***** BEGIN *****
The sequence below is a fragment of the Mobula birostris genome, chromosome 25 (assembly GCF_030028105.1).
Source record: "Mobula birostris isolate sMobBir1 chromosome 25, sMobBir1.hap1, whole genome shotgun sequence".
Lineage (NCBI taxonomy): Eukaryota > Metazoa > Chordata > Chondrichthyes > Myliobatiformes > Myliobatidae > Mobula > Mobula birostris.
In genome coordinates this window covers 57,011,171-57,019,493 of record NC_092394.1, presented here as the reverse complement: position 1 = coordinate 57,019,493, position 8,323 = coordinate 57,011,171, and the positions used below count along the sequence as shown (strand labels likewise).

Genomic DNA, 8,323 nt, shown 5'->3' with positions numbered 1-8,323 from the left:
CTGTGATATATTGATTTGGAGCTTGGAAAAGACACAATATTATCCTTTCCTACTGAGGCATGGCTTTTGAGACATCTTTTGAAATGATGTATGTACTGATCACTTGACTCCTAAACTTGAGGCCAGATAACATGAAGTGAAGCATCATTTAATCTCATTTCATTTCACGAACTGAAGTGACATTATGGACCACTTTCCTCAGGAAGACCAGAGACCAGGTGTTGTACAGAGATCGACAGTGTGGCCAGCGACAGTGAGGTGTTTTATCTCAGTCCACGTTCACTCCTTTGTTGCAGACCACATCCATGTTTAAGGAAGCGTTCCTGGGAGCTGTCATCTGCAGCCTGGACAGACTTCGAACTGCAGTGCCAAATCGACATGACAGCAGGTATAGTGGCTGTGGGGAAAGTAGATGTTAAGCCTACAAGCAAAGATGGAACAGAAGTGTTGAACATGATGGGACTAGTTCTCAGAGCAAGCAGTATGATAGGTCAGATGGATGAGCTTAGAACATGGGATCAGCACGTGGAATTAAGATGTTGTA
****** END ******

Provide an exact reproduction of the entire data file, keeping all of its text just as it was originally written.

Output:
The sequence below is a fragment of the Mobula birostris genome, chromosome 25 (assembly GCF_030028105.1).
Source record: "Mobula birostris isolate sMobBir1 chromosome 25, sMobBir1.hap1, whole genome shotgun sequence".
Lineage (NCBI taxonomy): Eukaryota > Metazoa > Chordata > Chondrichthyes > Myliobatiformes > Myliobatidae > Mobula > Mobula birostris.
In genome coordinates this window covers 57,011,171-57,019,493 of record NC_092394.1, presented here as the reverse complement: position 1 = coordinate 57,019,493, position 8,323 = coordinate 57,011,171, and the positions used below count along the sequence as shown (strand labels likewise).

Genomic DNA, 8,323 nt, shown 5'->3' with positions numbered 1-8,323 from the left:
CTGTGATATATTGATTTGGAGCTTGGAAAAGACACAATATTATCCTTTCCTACTGAGGCATGGCTTTTGAGACATCTTTTGAAATGATGTATGTACTGATCACTTGACTCCTAAACTTGAGGCCAGATAACATGAAGTGAAGCATCATTTAATCTCATTTCATTTCACGAACTGAAGTGACATTATGGACCACTTTCCTCAGGAAGACCAGAGACCAGGTGTTGTACAGAGATCGACAGTGTGGCCAGCGACAGTGAGGTGTTTTATCTCAGTCCACGTTCACTCCTTTGTTGCAGACCACATCCATGTTTAAGGAAGCGTTCCTGGGAGCTGTCATCTGCAGCCTGGACAGACTTCGAACTGCAGTGCCAAATCGACATGACAGCAGGTATAGTGGCTGTGGGGAAAGTAGATGTTAAGCCTACAAGCAAAGATGGAACAGAAGTGTTGAACATGATGGGACTAGTTCTCAGAGCAAGCAGTATGATAGGTCAGATGGATGAGCTTAGAACATGGGATCAGCACGTGGAATTAAGATGTTGTA